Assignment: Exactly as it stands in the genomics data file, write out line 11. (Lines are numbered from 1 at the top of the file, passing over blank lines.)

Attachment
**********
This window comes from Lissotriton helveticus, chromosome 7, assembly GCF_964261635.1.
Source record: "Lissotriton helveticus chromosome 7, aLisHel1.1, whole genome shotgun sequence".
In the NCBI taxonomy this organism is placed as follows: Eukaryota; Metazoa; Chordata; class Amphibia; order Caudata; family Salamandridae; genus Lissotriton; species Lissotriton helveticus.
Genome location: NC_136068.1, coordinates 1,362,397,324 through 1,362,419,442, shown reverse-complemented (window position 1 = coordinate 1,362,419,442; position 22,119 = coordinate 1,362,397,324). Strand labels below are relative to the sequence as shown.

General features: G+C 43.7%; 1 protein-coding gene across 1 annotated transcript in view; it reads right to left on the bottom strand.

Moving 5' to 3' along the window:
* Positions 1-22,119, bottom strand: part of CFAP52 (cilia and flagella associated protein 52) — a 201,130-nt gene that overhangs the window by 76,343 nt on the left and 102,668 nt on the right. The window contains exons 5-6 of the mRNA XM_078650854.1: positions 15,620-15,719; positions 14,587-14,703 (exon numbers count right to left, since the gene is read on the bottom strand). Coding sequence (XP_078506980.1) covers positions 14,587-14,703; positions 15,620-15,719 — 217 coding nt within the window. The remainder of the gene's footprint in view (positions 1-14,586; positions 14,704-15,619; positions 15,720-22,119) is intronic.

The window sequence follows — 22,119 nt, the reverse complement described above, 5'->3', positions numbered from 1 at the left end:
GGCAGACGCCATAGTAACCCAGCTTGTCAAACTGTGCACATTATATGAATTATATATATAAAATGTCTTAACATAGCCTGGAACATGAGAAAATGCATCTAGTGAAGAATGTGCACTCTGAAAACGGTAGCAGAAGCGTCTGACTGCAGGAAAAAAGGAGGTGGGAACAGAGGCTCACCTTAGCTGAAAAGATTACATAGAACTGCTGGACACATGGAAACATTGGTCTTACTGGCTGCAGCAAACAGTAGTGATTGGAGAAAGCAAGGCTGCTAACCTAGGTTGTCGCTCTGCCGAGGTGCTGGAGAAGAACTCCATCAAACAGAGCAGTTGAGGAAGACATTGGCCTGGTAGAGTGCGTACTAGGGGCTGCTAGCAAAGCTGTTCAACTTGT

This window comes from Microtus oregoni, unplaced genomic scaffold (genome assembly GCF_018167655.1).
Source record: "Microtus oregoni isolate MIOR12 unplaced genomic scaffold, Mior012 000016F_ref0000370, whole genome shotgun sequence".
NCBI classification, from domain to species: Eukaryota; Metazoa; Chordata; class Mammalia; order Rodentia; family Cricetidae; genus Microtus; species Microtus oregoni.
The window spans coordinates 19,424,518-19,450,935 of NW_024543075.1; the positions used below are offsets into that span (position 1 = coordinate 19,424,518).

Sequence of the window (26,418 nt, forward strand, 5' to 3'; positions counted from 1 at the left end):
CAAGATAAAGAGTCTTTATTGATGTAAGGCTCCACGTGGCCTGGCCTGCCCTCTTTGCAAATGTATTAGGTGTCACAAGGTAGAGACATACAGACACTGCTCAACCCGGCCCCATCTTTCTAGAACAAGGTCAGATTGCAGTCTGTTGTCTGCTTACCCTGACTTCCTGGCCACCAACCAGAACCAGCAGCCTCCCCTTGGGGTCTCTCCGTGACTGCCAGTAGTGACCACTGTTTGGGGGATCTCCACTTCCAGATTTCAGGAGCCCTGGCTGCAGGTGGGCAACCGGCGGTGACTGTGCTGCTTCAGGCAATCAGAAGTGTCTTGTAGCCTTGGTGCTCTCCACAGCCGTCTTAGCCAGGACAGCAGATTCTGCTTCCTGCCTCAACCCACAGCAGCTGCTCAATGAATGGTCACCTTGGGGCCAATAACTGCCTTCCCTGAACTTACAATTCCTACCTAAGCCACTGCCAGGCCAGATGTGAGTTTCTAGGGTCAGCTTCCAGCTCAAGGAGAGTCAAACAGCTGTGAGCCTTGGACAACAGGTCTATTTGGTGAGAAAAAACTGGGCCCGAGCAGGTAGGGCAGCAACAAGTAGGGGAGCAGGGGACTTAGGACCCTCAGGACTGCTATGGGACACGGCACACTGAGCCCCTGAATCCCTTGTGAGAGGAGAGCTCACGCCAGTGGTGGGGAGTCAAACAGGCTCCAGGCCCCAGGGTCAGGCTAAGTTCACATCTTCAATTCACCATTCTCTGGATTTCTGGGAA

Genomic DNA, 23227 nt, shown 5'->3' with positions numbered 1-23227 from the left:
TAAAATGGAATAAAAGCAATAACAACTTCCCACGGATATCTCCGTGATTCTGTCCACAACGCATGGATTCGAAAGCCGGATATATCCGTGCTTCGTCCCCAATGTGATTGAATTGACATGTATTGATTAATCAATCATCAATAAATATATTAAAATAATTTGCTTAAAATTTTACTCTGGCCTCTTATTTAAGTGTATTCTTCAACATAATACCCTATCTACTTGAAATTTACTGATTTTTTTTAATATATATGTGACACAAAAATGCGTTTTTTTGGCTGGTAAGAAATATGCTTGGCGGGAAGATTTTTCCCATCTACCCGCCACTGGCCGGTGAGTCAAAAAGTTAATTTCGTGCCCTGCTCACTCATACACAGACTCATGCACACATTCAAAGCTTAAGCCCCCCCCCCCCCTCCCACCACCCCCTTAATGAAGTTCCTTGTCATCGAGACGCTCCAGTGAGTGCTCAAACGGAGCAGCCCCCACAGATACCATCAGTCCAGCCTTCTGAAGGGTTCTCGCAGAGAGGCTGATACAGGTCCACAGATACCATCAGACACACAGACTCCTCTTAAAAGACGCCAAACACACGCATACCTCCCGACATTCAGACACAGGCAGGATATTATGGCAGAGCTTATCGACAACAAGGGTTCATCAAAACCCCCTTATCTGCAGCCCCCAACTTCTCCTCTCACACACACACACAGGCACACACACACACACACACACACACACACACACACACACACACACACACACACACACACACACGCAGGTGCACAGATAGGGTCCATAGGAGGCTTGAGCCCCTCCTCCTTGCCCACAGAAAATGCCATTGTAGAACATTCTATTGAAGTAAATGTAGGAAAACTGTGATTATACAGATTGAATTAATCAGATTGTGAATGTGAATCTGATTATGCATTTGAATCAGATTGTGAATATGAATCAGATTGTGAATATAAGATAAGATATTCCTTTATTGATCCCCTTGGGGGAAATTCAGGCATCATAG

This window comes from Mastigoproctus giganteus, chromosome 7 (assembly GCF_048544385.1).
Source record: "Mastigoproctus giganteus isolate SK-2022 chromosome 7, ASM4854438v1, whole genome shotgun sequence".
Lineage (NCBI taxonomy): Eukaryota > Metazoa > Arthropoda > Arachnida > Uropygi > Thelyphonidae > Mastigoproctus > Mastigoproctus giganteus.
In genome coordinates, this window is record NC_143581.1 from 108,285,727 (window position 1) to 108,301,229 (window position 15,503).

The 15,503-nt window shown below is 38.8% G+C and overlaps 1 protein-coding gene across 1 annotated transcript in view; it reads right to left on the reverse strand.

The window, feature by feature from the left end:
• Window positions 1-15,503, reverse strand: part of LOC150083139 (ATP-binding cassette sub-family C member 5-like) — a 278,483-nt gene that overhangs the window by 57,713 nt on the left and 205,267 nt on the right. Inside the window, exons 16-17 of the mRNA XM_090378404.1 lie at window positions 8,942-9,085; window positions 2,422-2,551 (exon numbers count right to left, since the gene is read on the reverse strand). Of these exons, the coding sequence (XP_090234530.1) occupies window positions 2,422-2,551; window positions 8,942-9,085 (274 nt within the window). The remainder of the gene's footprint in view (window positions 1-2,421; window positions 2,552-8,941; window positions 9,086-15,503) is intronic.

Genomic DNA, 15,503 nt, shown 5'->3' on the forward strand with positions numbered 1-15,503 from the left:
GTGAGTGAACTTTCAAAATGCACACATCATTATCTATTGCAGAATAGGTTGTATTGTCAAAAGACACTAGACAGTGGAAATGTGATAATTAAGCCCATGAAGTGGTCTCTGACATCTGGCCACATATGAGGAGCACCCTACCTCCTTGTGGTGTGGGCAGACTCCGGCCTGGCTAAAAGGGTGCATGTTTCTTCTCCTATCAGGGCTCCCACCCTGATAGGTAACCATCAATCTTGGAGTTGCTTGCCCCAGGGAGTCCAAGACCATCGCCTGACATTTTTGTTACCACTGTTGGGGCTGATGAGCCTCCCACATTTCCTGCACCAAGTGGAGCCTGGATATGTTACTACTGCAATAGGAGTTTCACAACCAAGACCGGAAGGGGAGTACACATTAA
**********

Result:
Source record: "Microtus oregoni isolate MIOR12 unplaced genomic scaffold, Mior012 000016F_ref0000370, whole genome shotgun sequence".